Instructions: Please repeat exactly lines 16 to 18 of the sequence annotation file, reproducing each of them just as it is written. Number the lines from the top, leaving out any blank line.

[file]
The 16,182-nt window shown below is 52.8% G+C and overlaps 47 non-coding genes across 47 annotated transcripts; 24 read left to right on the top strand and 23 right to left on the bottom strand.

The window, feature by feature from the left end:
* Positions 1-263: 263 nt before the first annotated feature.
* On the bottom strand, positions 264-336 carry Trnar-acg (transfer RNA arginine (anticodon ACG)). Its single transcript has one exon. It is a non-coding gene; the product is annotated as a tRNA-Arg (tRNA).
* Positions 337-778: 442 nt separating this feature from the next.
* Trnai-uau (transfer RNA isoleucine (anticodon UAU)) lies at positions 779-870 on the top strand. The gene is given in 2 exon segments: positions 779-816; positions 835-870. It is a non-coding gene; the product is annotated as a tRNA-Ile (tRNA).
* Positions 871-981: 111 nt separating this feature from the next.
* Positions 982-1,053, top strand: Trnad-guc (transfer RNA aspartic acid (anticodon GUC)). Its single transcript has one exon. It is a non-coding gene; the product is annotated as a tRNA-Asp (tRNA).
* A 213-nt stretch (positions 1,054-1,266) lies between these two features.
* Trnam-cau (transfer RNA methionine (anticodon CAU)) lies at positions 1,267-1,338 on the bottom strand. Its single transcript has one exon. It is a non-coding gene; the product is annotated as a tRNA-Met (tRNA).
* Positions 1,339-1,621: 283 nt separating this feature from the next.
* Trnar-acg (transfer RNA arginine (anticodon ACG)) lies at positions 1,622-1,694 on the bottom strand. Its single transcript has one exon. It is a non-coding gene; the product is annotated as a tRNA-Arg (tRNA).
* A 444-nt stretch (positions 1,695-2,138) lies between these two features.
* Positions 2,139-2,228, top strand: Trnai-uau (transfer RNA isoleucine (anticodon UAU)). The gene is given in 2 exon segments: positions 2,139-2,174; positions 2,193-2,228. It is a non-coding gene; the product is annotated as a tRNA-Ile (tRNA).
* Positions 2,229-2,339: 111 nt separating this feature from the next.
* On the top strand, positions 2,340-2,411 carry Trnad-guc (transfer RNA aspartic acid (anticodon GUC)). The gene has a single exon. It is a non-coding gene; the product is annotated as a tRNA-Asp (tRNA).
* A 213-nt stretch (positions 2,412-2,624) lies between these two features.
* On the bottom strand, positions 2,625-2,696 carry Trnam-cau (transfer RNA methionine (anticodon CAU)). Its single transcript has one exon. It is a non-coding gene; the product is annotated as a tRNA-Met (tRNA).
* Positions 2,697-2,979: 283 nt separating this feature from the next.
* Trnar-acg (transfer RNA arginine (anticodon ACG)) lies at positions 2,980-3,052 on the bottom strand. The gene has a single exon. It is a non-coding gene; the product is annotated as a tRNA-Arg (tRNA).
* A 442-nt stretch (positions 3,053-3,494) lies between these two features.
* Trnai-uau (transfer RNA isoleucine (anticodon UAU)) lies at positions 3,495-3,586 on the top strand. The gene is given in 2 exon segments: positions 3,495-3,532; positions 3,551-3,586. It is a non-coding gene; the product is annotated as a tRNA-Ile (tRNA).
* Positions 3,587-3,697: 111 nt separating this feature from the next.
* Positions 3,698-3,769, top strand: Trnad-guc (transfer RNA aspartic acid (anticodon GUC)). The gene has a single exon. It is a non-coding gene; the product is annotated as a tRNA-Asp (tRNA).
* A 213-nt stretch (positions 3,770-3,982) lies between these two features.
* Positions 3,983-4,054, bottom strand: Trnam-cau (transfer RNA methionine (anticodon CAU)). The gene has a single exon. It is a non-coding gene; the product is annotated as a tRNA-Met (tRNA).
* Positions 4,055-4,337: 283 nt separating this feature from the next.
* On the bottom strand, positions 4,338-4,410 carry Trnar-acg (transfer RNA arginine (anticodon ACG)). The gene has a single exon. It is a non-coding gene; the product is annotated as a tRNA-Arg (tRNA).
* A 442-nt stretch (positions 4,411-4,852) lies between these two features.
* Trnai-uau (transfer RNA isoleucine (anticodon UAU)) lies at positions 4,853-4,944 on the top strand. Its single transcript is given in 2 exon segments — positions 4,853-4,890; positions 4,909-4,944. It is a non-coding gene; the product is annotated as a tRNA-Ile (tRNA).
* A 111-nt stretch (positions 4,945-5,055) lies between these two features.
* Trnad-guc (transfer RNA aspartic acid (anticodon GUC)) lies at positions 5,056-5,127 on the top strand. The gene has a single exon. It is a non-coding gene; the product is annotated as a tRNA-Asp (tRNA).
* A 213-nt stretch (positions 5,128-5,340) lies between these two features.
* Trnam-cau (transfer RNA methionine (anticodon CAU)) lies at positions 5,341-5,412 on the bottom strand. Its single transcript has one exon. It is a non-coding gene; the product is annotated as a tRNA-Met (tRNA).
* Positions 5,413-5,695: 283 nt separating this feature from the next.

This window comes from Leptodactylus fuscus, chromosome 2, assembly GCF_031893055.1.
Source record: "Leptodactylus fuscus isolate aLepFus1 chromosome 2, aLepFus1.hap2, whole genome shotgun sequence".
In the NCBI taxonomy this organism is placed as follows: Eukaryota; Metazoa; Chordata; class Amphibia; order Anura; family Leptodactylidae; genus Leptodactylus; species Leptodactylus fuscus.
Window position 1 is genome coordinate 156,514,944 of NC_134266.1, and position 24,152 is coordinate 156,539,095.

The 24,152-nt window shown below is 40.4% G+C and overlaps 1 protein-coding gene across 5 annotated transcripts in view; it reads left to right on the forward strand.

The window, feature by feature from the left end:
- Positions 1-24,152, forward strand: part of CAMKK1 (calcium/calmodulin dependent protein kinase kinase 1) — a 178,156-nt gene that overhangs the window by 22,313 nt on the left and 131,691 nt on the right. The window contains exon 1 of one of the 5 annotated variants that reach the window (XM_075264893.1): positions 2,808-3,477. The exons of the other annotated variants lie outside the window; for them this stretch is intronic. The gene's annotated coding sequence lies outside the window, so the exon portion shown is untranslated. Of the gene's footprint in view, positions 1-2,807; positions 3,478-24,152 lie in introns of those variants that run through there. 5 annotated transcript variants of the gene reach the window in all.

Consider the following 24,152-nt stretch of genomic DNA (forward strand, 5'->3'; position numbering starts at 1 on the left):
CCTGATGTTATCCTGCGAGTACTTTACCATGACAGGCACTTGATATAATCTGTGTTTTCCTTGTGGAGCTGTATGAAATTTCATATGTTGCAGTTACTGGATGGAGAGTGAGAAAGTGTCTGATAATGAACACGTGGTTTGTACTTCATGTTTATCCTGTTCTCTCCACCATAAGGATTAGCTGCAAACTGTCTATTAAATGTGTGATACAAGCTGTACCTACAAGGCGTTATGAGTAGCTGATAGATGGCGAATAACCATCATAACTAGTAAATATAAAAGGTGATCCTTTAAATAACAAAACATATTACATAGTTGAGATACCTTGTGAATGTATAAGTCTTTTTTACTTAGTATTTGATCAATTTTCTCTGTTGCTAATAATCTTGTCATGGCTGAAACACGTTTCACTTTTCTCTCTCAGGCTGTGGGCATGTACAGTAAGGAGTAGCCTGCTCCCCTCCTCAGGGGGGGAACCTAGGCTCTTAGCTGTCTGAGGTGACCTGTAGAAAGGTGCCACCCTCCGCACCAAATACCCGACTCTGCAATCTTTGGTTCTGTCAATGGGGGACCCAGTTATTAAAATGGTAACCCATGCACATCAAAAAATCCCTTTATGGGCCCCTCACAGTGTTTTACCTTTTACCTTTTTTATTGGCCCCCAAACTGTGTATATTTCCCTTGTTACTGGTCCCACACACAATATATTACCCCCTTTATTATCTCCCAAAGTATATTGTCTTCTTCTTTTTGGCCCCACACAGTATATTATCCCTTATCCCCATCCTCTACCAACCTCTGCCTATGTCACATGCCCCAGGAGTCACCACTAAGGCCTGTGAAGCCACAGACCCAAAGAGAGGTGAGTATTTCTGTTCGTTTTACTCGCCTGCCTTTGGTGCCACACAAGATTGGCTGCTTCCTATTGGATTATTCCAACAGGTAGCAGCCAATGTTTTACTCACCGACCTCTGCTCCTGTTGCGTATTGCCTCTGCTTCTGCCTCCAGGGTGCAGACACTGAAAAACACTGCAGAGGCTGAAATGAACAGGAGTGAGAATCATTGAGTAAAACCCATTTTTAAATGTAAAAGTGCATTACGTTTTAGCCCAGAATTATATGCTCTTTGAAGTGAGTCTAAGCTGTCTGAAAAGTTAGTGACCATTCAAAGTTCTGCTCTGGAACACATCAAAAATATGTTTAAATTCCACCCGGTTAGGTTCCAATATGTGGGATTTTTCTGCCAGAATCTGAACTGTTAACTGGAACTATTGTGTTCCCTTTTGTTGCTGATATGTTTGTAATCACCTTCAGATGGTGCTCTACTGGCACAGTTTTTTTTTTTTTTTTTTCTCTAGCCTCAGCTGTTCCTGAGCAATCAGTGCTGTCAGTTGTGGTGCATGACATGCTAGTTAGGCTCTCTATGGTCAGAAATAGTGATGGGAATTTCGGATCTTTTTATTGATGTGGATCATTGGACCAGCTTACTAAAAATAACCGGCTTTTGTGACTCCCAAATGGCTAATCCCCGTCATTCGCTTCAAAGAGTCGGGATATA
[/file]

* On the top strand, positions 2,340-2,411 carry Trnad-guc (transfer RNA aspartic acid (anticodon GUC)). The gene has a single exon. It is a non-coding gene; the product is annotated as a tRNA-Asp (tRNA).
* A 213-nt stretch (positions 2,412-2,624) lies between these two features.
* On the bottom strand, positions 2,625-2,696 carry Trnam-cau (transfer RNA methionine (anticodon CAU)). Its single transcript has one exon. It is a non-coding gene; the product is annotated as a tRNA-Met (tRNA).